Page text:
There are several types of seams known to be used in the 14th century. Many of the seams are quite intriquite and surprisinglingly inventive. For the purposes of this website, I will cover the simplest seam constructions that are found. The seams are found from Greenland to Germany and are common across many times and locations.
I will concentrate of how to create these seams by hand and not by machine.
Seam Type 1 – Tacked down seam allowance
Using a running stitch you will sew a seam with about a 1/2″ seam allowance
Step 3. This image shows what this seam looks like sewn down with either running stitch (left) or whip stitch (right). Both are very period and sometimes one garment uses both techniques. In fact, most garments use many different seam techniques.
Seam Type 2 – Flat Felled Seam, Sort of
This is not a true flat felled seam as the raw egde is not turned under in the final step.
See this image of a flat felled seam for clarity. Again, the sewn edge will not be turned under in this period. The flap is sewn down with a whip stitch.
Seam Type 3 – French Seam, again, sort of
Using a running stitch you will sew a seam with about a 1/2″ seam allowance.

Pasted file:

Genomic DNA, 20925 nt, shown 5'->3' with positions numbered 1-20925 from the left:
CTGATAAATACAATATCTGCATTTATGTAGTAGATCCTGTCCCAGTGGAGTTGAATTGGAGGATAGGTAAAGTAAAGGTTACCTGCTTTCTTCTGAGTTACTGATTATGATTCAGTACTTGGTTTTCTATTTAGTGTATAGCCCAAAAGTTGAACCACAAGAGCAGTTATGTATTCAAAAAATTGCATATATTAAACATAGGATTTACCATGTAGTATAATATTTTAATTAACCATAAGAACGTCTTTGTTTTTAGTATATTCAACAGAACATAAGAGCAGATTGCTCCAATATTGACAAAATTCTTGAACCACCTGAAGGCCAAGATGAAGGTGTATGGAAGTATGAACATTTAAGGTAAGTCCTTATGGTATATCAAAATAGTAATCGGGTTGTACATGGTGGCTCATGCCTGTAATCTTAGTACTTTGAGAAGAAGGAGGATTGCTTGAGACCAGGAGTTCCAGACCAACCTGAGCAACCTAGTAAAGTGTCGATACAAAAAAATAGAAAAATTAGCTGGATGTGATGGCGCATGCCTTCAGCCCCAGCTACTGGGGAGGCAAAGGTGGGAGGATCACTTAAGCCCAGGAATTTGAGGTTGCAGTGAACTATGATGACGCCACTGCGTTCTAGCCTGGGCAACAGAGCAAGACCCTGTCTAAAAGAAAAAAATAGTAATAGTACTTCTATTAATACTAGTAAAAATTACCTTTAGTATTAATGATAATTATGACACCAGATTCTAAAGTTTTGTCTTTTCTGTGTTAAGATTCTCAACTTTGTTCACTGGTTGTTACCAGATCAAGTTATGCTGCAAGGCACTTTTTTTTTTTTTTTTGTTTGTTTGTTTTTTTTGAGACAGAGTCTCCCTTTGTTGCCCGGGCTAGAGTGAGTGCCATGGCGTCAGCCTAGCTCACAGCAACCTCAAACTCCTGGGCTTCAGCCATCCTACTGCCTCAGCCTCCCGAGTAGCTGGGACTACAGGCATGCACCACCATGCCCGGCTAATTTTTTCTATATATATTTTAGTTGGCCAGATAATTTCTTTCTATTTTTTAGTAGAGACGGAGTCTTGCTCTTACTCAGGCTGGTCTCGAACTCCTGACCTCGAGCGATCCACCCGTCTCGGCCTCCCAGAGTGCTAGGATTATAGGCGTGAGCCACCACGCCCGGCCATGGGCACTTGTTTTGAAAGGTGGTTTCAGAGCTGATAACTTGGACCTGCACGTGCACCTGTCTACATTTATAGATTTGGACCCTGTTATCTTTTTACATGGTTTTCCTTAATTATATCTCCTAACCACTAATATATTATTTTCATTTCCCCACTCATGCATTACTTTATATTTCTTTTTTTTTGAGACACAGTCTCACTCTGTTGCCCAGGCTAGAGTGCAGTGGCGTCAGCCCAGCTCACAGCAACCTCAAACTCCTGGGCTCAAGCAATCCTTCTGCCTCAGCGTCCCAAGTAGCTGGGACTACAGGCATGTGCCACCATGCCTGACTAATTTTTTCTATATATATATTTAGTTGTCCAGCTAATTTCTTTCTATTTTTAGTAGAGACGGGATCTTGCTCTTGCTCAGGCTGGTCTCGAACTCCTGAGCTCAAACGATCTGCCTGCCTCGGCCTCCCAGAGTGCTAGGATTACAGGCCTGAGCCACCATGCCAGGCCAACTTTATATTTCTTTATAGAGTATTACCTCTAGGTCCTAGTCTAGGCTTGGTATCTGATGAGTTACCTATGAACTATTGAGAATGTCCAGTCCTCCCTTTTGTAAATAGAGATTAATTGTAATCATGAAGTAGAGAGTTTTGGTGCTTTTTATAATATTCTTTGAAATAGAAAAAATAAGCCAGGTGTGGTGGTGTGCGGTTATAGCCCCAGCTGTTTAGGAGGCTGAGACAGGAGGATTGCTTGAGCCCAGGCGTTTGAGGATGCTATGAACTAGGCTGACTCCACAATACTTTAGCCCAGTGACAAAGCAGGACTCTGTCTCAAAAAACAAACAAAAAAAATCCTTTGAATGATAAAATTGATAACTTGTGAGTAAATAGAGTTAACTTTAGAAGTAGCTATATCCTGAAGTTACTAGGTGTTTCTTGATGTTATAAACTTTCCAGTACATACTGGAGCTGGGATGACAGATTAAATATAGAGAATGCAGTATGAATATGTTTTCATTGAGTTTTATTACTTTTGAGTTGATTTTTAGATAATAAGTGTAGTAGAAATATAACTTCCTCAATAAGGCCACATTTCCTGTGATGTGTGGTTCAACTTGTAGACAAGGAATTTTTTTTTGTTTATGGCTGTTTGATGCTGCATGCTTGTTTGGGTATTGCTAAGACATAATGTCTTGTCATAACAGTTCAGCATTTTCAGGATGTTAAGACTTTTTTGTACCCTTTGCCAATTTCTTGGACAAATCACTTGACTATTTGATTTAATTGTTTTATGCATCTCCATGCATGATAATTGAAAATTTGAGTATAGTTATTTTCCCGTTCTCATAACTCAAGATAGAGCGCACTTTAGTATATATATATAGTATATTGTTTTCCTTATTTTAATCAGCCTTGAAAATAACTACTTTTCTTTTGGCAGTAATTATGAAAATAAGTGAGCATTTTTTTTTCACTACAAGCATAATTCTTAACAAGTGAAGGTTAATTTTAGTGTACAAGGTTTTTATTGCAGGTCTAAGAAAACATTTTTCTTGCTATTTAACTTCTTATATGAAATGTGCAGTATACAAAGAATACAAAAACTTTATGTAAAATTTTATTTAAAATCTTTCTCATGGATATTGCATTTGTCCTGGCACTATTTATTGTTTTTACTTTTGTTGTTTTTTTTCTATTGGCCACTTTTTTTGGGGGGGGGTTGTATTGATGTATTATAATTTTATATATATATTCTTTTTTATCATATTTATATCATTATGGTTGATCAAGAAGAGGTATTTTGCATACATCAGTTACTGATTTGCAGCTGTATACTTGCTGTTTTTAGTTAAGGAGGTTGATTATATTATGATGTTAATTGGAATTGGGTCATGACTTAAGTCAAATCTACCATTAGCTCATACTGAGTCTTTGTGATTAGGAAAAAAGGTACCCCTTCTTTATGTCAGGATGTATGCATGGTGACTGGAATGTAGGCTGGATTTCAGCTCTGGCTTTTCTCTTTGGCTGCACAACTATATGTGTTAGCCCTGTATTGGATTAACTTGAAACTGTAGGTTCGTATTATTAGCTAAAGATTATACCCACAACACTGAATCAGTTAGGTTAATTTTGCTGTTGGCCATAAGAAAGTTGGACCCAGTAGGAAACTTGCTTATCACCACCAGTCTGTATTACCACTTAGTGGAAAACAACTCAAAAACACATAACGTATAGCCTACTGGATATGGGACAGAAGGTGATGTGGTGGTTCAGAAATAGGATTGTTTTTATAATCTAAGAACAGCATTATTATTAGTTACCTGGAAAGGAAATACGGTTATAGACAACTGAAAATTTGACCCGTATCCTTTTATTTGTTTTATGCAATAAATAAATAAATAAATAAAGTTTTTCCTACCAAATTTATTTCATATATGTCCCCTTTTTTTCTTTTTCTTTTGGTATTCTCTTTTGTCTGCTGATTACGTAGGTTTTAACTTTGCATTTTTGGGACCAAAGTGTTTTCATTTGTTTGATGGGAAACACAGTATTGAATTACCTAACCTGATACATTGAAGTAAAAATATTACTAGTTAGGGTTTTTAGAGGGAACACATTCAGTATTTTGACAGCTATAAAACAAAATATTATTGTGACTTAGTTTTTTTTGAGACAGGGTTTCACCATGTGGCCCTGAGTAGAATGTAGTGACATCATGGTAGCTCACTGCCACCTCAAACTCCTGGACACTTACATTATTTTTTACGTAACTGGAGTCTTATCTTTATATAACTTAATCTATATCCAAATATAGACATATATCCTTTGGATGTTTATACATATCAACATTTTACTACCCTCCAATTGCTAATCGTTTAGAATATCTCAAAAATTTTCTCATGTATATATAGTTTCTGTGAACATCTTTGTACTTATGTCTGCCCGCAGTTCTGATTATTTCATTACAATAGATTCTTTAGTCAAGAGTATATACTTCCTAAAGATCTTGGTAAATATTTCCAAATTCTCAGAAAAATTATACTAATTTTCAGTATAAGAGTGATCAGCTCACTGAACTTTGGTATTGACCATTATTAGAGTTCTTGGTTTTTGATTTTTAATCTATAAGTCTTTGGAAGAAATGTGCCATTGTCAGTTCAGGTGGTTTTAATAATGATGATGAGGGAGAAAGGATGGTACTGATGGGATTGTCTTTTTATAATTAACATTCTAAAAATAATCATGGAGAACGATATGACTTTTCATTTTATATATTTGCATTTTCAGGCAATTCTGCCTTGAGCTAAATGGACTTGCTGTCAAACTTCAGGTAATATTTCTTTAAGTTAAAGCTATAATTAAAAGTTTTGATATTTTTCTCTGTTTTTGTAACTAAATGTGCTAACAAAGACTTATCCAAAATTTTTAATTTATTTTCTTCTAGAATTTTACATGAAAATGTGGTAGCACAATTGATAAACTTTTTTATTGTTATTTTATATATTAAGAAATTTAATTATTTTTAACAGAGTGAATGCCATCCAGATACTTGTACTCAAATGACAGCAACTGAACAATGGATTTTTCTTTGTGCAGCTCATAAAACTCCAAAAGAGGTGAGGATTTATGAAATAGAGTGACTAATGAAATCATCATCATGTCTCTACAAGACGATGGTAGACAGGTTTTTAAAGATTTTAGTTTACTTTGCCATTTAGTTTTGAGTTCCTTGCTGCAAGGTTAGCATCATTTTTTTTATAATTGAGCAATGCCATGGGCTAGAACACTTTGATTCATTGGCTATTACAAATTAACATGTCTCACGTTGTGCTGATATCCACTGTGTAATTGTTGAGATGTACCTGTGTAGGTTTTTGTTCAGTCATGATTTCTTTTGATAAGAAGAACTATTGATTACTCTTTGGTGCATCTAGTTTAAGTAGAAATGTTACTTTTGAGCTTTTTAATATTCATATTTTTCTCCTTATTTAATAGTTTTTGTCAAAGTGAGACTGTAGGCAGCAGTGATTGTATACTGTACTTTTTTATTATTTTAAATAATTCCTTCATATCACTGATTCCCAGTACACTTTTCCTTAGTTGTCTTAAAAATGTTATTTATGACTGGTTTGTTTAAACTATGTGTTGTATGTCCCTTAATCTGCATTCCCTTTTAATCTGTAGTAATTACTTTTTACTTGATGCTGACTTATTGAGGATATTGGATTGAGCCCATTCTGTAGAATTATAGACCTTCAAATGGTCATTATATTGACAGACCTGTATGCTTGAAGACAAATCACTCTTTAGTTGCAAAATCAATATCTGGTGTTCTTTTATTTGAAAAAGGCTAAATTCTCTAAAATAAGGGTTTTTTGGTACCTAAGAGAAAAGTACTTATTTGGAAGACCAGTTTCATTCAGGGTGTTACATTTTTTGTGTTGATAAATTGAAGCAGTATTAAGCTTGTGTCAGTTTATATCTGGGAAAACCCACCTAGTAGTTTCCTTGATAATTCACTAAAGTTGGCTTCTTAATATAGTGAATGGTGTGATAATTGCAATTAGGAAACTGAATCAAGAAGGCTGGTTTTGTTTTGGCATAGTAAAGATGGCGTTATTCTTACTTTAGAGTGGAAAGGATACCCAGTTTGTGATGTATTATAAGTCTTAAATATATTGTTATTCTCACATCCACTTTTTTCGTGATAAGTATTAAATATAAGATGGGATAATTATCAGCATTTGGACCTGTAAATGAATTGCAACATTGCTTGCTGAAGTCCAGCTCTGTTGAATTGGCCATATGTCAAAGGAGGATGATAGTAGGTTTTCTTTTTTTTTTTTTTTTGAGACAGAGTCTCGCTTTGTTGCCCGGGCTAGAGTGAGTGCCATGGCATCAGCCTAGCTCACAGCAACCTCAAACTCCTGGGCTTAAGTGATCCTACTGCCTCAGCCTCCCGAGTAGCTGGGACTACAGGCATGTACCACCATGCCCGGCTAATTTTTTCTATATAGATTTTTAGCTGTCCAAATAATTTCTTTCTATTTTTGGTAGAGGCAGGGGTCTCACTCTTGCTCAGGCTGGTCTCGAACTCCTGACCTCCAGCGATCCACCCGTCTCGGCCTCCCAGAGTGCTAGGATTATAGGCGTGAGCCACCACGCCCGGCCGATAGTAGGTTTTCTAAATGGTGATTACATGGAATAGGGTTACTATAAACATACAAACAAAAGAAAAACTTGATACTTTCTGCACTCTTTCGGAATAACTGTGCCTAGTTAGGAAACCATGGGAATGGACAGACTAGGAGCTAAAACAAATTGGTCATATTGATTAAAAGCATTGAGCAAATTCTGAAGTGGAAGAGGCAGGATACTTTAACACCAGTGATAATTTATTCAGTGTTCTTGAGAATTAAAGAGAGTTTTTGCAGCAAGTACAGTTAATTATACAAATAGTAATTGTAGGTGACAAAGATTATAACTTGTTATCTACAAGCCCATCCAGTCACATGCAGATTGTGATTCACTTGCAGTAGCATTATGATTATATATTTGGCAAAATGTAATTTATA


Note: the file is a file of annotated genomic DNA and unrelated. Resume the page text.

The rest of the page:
You can also simply whip stitch the raw edges together without tucking them inside. The fabric I am using usually dictates how I finish.
Fulled wool gets a whipped raw edge but only if you decide the seam needs to be finished as fulled wool rarely ravels..
Linen gets a tucked then whipped edge.
Seam Type 4 – Singling
This method is a very interesting treatment of hems. The author of Woven into the Earth, Else Ostergard, calls all parts of a garment that have stitching of some kind, a seam, even unsewn hems. It must be a European definition because in the States we don’t refer to hems as seams, sewn or not. This “seam” reinforces the raw edge without turning it back in the way we modernly treat hems.
This is sewn using a series of running stitches in a serpentine line.
This photo shows Singling from the wrong side of the fabric, the working side for this method.
This method typically was used in conjunction with one of the following methods of finishing.
1. Tablet woven edging (2 -3 cards using 2 threads per card)
2. A finger looped braid or cord whip stitched onto the edge
3. A method referred to as foot weaving, or Slynging, a technique I have not yet figured out.